Hand-drawn cards and heartfelt notes made by
local children in support of our Nation’s military are an instant, visible sign
of support for those wounded in battle when walking through the front doors of
the Fort Detrick Soldier Family Assistance Center, located at the Walter Reed
National Military Medical Center in Bethesda, Maryland. These notes are just
the beginning of the outpouring of support our military members receive during
their transition time from the Warrior Transition Unit.
“When someone walks through our doors, they are first greeted by our volunteers who manage our client intake,” said SFAC Director Craig Branagan. “Our volunteers get people started with the process and get them pointed in the right direction.”
The SFAC continues to provide unwavering support to Wounded Warriors and their families even during this time of transition to a new program director, Branagan.
“We have great people here that can help Soldiers during a challenging time,” said Branagan. “This job is about taking care of our Soldiers.”
Branagan, previously the Fort Detrick Education Services officer, assumed the role of the SFAC director in December 2014, and plans to assist the organization in making sure their daily operations are running smoothly and effectively.
“One of my areas of expertise is getting programs to run smoothly,” said Branagan. “I hope to be able to do that here as well. It can be challenging to navigate the Navy systems, Fort Detrick and Warrior Transition Programs simultaneously. You have to be on your toes to get the job done.”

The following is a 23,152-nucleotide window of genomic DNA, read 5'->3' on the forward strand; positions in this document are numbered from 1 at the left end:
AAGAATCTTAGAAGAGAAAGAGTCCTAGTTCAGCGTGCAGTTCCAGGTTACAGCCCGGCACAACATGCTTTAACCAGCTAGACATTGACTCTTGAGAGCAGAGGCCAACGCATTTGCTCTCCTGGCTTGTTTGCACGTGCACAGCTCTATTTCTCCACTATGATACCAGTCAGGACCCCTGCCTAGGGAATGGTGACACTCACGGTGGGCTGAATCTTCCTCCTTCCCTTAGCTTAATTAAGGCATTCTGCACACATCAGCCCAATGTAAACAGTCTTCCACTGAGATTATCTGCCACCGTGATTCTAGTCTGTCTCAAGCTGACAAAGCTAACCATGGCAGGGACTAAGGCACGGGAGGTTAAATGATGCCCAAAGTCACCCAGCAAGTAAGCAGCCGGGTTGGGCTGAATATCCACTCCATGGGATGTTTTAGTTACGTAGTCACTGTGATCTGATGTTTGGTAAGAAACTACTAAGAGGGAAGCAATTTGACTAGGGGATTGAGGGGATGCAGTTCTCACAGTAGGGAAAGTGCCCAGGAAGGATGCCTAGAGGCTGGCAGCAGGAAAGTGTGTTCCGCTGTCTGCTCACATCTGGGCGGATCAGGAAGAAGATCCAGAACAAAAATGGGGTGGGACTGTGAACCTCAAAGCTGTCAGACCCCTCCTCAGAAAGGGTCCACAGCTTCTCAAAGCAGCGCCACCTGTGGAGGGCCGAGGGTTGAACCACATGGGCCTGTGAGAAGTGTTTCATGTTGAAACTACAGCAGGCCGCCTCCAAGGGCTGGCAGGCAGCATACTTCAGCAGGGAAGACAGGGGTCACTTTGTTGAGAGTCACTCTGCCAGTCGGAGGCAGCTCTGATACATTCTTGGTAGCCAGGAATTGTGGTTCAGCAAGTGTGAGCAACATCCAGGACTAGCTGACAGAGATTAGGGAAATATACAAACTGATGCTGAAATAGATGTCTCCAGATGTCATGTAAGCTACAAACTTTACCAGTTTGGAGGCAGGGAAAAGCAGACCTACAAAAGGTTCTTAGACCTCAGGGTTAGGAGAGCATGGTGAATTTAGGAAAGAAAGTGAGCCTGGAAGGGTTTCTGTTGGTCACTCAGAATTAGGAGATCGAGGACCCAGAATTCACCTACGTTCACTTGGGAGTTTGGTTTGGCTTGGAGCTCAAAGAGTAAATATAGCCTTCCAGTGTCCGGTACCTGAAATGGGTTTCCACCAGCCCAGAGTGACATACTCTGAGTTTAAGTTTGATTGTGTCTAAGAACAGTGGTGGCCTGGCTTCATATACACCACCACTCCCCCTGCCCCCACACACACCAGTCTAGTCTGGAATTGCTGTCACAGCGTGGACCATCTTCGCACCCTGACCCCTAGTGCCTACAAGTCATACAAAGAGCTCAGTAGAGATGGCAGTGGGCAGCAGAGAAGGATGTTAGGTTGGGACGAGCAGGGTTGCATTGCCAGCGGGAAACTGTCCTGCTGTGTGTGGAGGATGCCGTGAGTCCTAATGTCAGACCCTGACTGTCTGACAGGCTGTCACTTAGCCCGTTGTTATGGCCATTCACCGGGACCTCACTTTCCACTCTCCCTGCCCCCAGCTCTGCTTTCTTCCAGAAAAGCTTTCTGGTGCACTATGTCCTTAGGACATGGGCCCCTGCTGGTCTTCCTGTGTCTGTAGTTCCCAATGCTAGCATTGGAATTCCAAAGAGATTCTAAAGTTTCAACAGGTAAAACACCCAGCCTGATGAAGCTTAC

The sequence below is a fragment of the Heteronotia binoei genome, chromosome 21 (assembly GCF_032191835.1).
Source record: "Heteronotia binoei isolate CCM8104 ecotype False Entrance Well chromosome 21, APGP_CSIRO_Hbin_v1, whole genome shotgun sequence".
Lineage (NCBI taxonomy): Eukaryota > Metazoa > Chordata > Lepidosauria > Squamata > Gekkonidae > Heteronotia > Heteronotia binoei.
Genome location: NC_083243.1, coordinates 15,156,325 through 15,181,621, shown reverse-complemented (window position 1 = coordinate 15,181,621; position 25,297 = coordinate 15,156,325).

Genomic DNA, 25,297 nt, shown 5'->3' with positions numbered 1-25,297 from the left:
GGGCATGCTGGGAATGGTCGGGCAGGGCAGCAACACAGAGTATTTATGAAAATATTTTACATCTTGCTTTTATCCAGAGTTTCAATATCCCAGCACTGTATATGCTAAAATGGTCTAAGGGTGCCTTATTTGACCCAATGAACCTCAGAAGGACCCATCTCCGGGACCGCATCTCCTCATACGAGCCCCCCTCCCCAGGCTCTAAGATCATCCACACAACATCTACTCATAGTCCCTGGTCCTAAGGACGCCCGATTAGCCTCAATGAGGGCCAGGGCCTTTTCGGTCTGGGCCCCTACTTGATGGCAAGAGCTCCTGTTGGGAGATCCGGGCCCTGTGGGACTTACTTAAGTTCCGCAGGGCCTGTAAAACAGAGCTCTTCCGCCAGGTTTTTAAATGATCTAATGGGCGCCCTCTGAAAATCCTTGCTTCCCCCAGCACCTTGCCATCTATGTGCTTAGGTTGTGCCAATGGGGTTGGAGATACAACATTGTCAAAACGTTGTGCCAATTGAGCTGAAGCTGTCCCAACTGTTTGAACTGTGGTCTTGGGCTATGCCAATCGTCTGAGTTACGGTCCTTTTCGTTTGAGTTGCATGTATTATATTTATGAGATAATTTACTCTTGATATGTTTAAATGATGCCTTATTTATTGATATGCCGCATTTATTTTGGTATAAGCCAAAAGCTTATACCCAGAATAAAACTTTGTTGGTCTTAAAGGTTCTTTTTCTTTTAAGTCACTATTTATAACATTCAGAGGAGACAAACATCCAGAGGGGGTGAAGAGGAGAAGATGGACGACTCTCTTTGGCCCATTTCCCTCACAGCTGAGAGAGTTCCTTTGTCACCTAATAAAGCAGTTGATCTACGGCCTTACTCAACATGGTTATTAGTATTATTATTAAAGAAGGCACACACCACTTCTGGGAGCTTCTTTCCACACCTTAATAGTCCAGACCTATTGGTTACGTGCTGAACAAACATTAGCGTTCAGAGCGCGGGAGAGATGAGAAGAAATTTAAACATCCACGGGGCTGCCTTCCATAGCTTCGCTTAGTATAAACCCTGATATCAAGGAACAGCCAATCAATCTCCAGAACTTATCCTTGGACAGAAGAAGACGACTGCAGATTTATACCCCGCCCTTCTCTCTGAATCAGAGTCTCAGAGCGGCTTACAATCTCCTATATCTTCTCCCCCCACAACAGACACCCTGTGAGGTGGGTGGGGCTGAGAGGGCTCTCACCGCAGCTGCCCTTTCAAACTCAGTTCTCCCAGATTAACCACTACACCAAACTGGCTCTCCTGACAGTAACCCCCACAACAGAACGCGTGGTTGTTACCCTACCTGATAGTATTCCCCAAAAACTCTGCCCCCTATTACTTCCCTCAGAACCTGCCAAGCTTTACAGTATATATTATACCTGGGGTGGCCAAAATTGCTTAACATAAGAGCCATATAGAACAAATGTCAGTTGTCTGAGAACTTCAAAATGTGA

The SFAC provides tailored support services to the Warrior Transition Unit, where Wounded Warriors receive care and treatment for illness or injuries. According to the Army Community Service website, the SFAC is a comprehensive, centralized office that provides a variety of services to assist Soldiers and their families with administrative and personal needs during their transition process.
According to Branagan, services offered within the SFAC include the Wounded Warrior Assistive Technology Program, financial counseling, education counseling, referrals to community resources and social services support, as well as human resources including an identification/Common Access Card office.
Branagan highlighted many of the programs available to Soldiers from the WTU thanks to the support of so many local organizations. One program provides taxi fares for Soldiers two times per week to allow them to run errands, enjoy time with friends or visit family members.
“Over the past several years, thousands of dollars have been spent by these community organizations to support our Soldiers,” said Branagan.
The transition assistance program within the SFAC provides career counseling, resume building and business workshops for Soldiers who are transitioning out of the military.
“We focus on the Soldier Life Cycle here. We want Soldiers thinking ahead to when they are eventually leaving the military,” said Branagan. “We want Soldiers to be prepared to be better civilians.”
For more information about the SFAC, call (301) 400-0208.